Under their previous moniker Roerhedds, Volt released an outstanding 3” three-track CDR which I think was called Tortur (it’s all in their native German so i’m not sure what says what), the awesome album Breed (bluNoise — so generally only known to be in existence by Germans), and then at the end of last year they hit us with their first official Volt release, the Romeo K.O EP, which was equally good if not better. Here, on Exile On Mainstream as with their last release, we finally get the debut Volt album, and it’s, well, average and disappointing.
The production on Waiting For The Next End of The World is very pop with the vocals kept nice, clean and clear and high in the mix, the male/female-ness giving that extra sweetness to what could otherwise turn out a bit nastier and dirtier. The guitars aren’t too clean but their noise is polished and curbed so that whether riffing or chugging away they never stray out of their station. In many cases the choruses take the songs right back into the pop arena but some tracks like “Mayday” could easily become a lot noisier in another band’s or producer’s hands.
This was the third installment of the yearly music festival, and again the Fuck Yeah Fest transformed Sunset Boulevard in Echo Park, Los Angeles, into the likeness of an east coast style block party. Hundreds filled the streets waiting to see the over fifty bands, plus local comedians and art exhibits.
Night Ripper presents equal touches of the ass-shaking, psychedelic, avant-garde, schizophrenic, and radio-friendly at a rapid fire speed. It is not a hackneyed attempt at a mash-up, it is a complete disassembly of popular music, stripping it down to its parts, and using them to construct a giant musical robot of the most funky and powerful nature.
The Make Roads Safe campaign has scheduled another gig to raise awareness of the dangers of the roads, to be held this Wednesday — with Dirty Pretty Things and Metro Riots playing. The gig is now sold out, with 400 tickets having been won in a competition run by the charity, and hopefully this will give a large audience to the cause’s message.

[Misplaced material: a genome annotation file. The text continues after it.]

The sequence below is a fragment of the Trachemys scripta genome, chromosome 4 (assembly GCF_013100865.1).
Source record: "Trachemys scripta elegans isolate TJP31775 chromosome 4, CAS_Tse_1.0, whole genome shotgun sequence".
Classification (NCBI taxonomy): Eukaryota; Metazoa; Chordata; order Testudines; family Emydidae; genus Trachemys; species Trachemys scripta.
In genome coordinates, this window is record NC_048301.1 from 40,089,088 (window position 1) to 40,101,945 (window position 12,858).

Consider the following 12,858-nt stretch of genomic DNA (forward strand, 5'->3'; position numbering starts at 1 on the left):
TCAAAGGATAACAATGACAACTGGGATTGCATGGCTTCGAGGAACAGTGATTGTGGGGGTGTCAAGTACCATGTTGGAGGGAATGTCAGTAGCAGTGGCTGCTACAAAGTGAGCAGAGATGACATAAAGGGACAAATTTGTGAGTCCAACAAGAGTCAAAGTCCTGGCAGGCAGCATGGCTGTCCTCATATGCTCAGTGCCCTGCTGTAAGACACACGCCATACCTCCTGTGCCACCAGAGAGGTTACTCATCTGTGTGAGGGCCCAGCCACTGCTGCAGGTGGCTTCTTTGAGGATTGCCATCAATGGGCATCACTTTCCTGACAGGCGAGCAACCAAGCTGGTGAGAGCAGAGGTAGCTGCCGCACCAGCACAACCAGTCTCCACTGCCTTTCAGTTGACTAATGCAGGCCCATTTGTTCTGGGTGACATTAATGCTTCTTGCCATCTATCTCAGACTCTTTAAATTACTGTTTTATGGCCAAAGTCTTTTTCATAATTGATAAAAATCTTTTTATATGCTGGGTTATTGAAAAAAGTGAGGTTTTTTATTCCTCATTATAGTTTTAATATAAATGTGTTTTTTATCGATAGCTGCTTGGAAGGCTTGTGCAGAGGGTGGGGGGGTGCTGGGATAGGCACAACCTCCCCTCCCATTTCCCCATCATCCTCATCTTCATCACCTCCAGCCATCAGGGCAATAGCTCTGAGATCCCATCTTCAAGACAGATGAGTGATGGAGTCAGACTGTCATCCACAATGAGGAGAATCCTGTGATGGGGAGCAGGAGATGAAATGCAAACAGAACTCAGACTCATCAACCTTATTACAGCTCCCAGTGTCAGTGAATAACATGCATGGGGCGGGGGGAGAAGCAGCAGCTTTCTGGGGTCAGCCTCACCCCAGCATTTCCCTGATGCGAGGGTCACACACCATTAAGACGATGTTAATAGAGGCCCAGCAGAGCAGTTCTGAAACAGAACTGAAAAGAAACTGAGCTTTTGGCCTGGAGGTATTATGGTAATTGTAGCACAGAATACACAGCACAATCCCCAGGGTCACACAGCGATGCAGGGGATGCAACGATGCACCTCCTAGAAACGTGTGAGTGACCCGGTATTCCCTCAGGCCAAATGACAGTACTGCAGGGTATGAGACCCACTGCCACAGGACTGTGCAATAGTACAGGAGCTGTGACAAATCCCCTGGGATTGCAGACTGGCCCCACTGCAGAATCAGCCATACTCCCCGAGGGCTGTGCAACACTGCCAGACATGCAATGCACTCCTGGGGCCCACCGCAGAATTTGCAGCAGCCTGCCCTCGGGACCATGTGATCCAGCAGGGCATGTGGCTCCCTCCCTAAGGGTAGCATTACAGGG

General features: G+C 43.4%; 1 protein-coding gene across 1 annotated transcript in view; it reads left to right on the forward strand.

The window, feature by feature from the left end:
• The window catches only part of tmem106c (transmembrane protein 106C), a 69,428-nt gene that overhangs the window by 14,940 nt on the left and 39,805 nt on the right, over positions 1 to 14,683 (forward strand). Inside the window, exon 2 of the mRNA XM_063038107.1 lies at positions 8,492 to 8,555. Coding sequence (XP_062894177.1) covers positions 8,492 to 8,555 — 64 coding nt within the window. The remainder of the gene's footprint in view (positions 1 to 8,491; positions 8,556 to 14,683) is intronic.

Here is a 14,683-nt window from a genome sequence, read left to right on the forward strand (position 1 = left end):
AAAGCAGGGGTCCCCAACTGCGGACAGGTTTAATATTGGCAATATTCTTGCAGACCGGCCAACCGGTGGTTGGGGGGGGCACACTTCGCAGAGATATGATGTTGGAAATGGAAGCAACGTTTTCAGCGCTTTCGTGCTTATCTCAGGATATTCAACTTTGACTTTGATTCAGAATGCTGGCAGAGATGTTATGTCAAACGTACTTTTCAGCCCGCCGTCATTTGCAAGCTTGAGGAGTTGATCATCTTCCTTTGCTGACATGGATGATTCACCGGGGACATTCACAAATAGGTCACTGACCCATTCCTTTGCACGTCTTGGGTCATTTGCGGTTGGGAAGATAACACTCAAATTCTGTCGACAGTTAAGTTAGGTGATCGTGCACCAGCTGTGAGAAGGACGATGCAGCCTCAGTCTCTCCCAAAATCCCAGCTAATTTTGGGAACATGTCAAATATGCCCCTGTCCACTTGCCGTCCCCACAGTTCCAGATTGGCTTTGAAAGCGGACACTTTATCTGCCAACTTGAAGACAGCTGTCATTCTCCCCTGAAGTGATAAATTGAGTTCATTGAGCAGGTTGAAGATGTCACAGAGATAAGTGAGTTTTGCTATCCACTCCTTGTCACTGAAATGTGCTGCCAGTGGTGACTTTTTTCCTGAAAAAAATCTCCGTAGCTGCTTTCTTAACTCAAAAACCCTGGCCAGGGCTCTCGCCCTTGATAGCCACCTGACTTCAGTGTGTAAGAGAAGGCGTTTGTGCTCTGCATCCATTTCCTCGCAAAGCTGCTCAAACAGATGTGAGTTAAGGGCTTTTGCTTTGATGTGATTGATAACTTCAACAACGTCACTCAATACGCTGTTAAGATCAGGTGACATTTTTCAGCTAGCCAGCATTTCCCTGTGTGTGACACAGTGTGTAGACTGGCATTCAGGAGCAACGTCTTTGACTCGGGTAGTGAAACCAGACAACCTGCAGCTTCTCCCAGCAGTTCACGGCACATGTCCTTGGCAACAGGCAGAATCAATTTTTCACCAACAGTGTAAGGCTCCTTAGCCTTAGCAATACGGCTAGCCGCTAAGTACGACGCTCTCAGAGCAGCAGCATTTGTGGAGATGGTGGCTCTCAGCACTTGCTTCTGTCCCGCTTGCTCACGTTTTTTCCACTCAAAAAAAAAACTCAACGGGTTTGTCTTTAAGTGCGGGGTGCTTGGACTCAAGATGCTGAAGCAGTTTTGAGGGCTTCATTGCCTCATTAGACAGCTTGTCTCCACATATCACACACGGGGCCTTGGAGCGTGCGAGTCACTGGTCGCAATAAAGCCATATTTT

Since 1994 the Big Chill Festival has avoided the hyperactive buzz of Reading or Leeds, the vast chaos of Glastonbury and the noise of soulless dance music festivals to be a place of escapism that lets you truly unwind for a weekend. A stable diet of good vibes is the spirit, so who better so select his festival favourites than the man who has been on the line-up lists since its inception? Mr Scruff: step forward (and bring a cup of tea with you).
Eric Chenaux has been a fixture of the Toronto underground for 15 years. He’s played in and recorded with jazz, folk, punk and hardcore bands and recorded his first solo LP 10 years ago. His skills on the guitar are the one constant in this career arc, it seems. He connected with another region of the broader Canadian musical scene when Constellation invited him to go to Montreal to record this solo recording with Godspeed’s Efrim at Hotel2Tango.
Nina Nastasia’s first offering since the move from Chicago’s Touch and Go to Brighton’s ever more interesting FatCat label is a beautiful and more accessible album. Not to say that the New York singer/songwriter’s previous work has ever been too much but the rawness and starkness has perhaps been toned down into often sweet balladry for On Leaving, or as the artist puts it, it’s just “more sad than mad”.
Whilst everyone and their Dad is celebrating the re-birth of rave, Squarepusher seems to have distanced himself even further from the heavily processed jungle that made his name a hallowed word amongst many of us in the mid nineties.